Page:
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Hitchens Was Right

Lee Phillips
April 10th, 2014

Christopher Hitchens was one of the most gifted orators, essayists, and debaters in the recent history of the English speaking peoples. And that may be true even if your conception of recency involves spans of centuries, rather than mere decades. But his obvious strengths lay more in polemic than in scholarship, so certain favorite assertions of his, although having the ring of truth and, one liked to think, supported by the vast storehouse of knowledge at his command (“instantly, neurologically available,” in the widely quoted formulation of Ian McEwan), he never bothered to support with evidence.

One of these assertions, sometimes presented as a confident guess, was routinely offered by Professor Hitchens when an interviewer or debate partner, attempting to counter an observation pointing out the growing numbers of atheists or religiously unaffiliated in America, claimed that surveys indicated a massive amount of weekly church attendance. The notorious anti-theist would reply simply that people lie on surveys of this sort, and point out that all this churchgoing could not actually be taking place, because there simply were not enough churches.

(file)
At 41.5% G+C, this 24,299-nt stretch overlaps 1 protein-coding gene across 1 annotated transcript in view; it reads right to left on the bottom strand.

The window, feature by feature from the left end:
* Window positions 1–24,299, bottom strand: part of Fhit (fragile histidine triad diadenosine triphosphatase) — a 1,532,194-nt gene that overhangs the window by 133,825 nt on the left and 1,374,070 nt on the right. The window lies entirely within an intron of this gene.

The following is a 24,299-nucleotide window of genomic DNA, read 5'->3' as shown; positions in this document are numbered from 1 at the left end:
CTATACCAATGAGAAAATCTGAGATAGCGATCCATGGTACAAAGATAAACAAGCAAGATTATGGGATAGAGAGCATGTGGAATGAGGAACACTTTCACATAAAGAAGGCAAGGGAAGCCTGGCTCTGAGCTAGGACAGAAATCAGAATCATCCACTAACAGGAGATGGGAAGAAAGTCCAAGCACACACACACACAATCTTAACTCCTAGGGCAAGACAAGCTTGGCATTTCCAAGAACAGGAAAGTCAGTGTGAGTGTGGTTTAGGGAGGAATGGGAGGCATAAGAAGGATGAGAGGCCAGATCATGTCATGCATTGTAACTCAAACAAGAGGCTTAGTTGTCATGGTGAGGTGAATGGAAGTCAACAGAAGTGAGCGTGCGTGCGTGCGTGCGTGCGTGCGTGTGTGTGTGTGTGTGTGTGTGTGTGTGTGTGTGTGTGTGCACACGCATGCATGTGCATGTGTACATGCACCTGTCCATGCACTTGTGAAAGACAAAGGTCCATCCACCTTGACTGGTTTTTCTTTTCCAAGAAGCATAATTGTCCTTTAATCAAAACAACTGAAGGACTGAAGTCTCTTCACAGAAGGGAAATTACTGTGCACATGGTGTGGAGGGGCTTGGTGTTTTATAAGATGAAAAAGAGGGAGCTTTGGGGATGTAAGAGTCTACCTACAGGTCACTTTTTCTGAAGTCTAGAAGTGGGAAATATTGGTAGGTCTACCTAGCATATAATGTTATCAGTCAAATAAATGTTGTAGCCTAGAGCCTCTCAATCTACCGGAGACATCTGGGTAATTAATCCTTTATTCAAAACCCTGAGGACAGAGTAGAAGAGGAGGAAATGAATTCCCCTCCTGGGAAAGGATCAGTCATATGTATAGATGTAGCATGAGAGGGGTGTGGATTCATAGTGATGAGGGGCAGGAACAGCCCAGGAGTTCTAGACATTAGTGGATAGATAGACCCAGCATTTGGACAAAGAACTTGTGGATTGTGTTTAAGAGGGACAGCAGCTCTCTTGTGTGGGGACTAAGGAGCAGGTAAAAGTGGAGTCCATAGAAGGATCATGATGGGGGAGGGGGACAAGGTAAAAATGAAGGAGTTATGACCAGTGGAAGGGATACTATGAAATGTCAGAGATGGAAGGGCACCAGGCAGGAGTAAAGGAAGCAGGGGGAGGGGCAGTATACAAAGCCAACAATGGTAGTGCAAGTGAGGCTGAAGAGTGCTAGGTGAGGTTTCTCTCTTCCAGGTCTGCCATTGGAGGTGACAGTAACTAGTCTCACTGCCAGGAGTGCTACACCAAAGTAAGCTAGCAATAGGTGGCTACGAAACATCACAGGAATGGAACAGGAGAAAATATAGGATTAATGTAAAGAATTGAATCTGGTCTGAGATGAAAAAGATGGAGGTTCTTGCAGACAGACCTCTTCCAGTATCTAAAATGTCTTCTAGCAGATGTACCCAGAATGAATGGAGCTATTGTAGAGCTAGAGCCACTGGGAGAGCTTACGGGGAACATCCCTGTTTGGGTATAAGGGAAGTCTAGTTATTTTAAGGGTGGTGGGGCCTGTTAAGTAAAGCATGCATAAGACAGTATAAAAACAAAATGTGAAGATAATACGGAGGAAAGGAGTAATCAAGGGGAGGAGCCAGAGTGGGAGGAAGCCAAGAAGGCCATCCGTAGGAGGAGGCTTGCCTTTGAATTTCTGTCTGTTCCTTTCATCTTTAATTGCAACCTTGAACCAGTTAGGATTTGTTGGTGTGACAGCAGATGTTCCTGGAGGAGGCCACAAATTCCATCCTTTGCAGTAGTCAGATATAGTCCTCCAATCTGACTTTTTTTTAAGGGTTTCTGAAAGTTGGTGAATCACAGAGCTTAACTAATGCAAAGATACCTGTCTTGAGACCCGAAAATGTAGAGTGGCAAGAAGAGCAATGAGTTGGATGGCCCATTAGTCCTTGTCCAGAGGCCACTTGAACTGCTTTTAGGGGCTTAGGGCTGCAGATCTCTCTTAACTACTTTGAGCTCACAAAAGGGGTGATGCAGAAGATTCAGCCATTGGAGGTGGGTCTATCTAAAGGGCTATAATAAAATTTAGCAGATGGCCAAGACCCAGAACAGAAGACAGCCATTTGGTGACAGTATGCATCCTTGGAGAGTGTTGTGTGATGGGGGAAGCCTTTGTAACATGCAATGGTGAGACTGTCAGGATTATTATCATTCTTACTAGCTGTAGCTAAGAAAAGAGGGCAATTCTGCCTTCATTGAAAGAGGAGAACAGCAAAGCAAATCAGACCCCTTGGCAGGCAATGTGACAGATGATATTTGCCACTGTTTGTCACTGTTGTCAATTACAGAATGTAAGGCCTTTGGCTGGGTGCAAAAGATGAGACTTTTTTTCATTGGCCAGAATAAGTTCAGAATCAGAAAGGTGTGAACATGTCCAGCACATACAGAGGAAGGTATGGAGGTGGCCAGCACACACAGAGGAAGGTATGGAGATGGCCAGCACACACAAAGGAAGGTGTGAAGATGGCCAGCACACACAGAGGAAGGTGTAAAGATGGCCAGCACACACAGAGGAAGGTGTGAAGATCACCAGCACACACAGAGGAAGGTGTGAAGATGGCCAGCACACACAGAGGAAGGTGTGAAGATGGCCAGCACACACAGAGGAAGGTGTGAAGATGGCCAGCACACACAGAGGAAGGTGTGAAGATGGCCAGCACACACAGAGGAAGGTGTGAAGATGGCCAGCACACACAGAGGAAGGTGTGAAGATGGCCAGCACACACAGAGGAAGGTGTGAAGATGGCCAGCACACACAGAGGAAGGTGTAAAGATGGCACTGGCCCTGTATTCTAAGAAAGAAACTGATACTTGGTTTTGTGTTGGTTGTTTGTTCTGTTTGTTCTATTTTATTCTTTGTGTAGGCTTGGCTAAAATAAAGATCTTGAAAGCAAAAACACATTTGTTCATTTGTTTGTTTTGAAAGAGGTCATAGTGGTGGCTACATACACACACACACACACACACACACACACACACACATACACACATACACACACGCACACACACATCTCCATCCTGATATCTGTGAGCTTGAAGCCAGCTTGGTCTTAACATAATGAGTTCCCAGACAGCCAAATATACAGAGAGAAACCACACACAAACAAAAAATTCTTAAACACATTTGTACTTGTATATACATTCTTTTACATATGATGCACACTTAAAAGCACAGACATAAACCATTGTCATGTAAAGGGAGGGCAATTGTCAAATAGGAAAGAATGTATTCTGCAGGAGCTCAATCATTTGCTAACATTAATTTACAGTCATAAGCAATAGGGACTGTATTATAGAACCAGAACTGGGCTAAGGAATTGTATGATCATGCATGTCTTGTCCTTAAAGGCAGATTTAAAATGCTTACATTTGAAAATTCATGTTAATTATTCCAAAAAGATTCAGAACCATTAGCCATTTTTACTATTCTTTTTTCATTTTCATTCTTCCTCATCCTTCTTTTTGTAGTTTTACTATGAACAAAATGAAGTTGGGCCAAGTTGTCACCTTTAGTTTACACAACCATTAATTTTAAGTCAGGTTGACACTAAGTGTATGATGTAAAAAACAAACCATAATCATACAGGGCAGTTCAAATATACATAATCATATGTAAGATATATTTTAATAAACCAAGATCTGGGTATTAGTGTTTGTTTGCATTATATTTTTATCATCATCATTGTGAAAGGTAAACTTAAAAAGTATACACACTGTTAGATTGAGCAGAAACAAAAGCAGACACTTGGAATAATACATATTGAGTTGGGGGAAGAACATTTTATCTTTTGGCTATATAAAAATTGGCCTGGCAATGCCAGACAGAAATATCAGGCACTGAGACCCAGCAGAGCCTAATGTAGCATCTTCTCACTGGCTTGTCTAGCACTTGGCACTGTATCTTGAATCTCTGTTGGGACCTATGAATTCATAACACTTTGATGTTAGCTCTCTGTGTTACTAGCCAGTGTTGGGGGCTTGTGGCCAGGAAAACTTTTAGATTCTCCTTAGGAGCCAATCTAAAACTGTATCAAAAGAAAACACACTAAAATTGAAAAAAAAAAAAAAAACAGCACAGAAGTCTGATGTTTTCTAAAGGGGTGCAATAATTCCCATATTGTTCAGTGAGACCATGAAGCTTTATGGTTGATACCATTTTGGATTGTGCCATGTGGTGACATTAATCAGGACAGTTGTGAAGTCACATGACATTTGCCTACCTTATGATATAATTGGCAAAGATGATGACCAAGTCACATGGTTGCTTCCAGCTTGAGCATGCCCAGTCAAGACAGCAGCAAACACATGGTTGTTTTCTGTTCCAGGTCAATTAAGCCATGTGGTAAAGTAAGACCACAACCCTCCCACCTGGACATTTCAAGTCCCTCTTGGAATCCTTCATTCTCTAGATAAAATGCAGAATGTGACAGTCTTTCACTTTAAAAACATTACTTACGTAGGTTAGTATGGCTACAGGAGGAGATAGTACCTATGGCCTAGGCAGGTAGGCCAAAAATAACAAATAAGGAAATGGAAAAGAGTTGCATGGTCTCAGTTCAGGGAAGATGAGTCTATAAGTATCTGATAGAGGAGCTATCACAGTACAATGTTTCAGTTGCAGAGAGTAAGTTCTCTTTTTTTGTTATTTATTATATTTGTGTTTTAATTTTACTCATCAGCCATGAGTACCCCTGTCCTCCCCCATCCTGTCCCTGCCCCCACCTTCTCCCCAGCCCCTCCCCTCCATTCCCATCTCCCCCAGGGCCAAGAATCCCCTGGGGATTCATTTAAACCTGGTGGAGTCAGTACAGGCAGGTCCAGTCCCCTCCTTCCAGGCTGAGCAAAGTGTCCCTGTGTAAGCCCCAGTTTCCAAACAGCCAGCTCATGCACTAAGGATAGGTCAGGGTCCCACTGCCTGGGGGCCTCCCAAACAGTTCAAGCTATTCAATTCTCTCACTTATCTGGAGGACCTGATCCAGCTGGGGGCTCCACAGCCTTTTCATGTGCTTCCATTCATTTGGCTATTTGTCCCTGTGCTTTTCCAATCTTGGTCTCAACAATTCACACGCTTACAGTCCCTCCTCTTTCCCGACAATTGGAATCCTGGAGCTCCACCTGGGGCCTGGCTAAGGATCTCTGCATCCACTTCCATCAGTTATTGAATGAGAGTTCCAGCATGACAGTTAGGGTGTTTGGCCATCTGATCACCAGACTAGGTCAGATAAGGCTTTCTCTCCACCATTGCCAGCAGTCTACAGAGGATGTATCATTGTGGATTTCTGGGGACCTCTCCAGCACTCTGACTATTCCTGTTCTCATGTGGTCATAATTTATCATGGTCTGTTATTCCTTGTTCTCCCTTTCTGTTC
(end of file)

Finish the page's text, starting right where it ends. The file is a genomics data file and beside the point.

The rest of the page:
Today, National Public Radio broadcast an interview with the social scientist Shankar Vedantam about “Why People Exaggerate Religious Behavior.” It turns out that folks, both in the Muslim and Christian worlds, routinely lie on surveys about all sorts of religious behavior, including the frequency of churchgoing. It is part of an interesting psychological phenomenon, where people tend to claim that they behave in a way that would reflect the kind of person they want to be, instead of describing what they actually do. So if you were raised in a religious household you will have a tendency to claim, when surveyed, that you go to church every Sunday, even if last year you only attended on Christmas, Easter and your sister’s wedding.

So if Christopher Hitchens was wrong about everything (else) and he is enjoying his Scotch in his vast private library in Heaven, then he might feel entitled about now to mutter a “What did I tell you?”

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